Volunteers are the lifeblood of any great church, because a church with a phenomenal volunteer base, can achieve almost anything in the community. However, on the other side, a church with a weak or un-trained volunteer base, becomes a pain point as more and more resources are wasted due to in-effective volunteer training. So, a few years ago, our team developed a three-step process to help you map out a curriculum for volunteer training called The ABC’s of Training VolunteersLet’s look at what those three parts are.

A: Articulate the vision
B: Break down the role
C: Confirm the impact.

The book of Exodus tells the story of Moses being told by God to choose two people in the community, Bezalel and Oholiab, to lead the creative ministry of the first church ever. In the text, scripture states verbatim: “and He has given both him and Oholiab… the ability to teach others.”

So the first thing we need to recognize is that you are Bezalel and you are Oholiab, as the leader of the creative elements in your church. You were given a gift to train others in your organization and cast the vision of how creativity can be SALT in your ministry. But sometimes we don’t leverage that ability to teach others because we don’t build a process to teach from. So today, I want to break down a volunteer training process that will help you craft a winning, and successful on-boarding process for any new volunteer, and continue the training process for your current volunteers.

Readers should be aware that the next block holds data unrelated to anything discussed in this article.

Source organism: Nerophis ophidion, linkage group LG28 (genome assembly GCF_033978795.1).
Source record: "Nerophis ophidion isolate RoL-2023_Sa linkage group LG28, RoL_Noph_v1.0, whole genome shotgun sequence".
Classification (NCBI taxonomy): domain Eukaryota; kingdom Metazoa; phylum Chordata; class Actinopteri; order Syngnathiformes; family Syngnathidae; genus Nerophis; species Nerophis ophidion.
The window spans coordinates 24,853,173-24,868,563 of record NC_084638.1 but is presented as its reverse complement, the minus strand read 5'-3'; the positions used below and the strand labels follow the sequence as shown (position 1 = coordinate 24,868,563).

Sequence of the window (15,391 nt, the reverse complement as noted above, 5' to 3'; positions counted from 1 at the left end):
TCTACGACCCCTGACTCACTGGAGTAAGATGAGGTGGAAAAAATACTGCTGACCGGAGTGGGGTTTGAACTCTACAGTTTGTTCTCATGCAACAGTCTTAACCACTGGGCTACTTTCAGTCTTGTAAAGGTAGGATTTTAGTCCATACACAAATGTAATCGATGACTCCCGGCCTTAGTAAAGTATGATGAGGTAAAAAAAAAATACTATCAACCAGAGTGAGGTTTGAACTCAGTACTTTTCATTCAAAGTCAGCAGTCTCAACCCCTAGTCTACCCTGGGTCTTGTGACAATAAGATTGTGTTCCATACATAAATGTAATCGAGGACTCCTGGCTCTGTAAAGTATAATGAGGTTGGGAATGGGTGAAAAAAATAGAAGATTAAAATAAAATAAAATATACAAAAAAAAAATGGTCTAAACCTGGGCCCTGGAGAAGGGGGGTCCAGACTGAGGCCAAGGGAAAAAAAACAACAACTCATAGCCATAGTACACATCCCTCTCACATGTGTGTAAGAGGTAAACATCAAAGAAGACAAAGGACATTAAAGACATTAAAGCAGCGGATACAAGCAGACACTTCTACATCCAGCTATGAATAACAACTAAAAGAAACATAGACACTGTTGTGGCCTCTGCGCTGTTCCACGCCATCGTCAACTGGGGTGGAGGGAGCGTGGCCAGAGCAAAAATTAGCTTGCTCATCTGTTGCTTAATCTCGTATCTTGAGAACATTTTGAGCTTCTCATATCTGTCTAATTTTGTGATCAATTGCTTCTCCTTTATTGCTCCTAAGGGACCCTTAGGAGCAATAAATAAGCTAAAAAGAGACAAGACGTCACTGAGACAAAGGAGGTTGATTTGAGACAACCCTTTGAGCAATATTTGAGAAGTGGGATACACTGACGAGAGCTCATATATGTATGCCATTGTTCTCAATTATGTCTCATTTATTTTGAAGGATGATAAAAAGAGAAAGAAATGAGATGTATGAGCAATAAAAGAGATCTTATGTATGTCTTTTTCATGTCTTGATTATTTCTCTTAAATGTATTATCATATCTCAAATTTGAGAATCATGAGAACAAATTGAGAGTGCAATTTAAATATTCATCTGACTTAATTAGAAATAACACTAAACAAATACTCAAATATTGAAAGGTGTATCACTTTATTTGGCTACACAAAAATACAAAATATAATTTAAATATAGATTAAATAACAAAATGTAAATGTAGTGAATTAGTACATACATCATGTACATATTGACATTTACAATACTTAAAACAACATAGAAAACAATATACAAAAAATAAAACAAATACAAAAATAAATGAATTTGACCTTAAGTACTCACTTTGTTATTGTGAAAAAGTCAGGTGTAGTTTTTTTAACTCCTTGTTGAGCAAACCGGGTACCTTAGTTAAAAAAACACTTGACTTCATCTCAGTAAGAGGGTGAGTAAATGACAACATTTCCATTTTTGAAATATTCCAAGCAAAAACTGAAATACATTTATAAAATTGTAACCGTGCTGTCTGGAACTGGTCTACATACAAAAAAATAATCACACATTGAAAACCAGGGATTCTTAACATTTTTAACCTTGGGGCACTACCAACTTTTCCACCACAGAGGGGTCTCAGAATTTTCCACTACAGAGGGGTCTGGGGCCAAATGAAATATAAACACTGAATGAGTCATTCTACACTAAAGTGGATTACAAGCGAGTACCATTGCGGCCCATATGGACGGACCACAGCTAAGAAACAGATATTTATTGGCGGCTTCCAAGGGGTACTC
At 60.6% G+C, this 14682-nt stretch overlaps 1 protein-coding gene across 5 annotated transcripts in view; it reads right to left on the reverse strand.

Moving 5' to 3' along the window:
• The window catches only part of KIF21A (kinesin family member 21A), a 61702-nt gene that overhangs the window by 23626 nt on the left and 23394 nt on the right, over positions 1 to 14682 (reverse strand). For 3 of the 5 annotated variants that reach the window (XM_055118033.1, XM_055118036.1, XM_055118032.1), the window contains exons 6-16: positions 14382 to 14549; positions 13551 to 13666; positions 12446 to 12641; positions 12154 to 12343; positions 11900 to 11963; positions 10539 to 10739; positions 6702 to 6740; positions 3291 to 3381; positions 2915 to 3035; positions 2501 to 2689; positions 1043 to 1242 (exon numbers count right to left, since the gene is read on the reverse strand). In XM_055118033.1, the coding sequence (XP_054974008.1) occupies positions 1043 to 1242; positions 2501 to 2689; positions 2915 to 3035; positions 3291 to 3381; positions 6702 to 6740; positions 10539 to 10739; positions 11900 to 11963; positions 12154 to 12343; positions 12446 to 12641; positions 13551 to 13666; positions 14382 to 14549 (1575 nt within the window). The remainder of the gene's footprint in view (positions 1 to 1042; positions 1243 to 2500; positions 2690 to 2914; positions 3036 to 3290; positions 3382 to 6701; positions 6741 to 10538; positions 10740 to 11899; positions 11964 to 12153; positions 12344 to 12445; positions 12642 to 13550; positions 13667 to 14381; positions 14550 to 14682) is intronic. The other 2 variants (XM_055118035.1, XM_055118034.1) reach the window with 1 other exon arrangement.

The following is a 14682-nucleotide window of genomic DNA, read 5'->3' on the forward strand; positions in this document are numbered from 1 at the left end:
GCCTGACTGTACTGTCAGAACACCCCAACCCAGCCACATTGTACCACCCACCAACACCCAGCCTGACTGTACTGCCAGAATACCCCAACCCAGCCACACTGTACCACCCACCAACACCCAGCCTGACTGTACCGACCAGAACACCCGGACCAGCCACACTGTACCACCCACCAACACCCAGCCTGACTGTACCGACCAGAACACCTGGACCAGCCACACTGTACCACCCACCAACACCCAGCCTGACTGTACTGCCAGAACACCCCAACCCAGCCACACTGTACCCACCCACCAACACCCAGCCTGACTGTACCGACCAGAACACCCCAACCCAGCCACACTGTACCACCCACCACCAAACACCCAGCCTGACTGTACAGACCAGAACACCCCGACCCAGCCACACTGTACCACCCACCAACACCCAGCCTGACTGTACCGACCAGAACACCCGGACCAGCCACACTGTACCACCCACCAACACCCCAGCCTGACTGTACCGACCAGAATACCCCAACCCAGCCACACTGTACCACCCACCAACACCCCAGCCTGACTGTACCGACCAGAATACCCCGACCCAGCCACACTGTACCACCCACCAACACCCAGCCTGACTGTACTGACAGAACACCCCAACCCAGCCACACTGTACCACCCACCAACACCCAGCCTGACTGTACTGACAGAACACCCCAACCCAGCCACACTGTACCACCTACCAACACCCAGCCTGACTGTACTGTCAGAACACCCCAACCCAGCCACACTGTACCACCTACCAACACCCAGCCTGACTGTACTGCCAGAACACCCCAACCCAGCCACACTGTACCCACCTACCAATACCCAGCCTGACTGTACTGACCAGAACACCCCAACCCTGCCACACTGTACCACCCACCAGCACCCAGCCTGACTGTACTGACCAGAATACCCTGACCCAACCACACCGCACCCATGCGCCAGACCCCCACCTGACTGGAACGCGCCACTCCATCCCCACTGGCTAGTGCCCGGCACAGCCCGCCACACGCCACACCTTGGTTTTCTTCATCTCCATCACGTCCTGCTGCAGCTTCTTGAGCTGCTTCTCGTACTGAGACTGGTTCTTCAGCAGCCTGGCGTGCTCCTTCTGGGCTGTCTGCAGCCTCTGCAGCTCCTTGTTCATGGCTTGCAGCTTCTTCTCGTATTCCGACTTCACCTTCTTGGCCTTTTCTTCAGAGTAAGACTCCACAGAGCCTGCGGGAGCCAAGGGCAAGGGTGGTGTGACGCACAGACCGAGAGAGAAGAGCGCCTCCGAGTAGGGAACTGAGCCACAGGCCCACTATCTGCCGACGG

Part 1: Articulate the vision.

A leader without a vision, is like a teacher without a subject. They’re mindless, they’re all over the place and they have no structure or discipline to carry them to their goals. So the first step in great volunteer training is to clearly articulate the vision of your organization or ministry.

If your church is a “seeker-friendly” focus, or it’s “discipleship based”, make sure to articulate how that supports serving in the church. In my opinion, this is a great time to share some of the thoughts I shared on the #SALT17tour about serving:

“People don’t serve to execute the needs of a service, they serve so they can become more like Jesus.”

Here are a few things that can help you articulate the vision of your volunteer program or ministry well:

  • What is the “purpose” of your Church?
  • What are the core/guiding principles that your church operates by?
  • What do you hope a first time guest feels when they enter?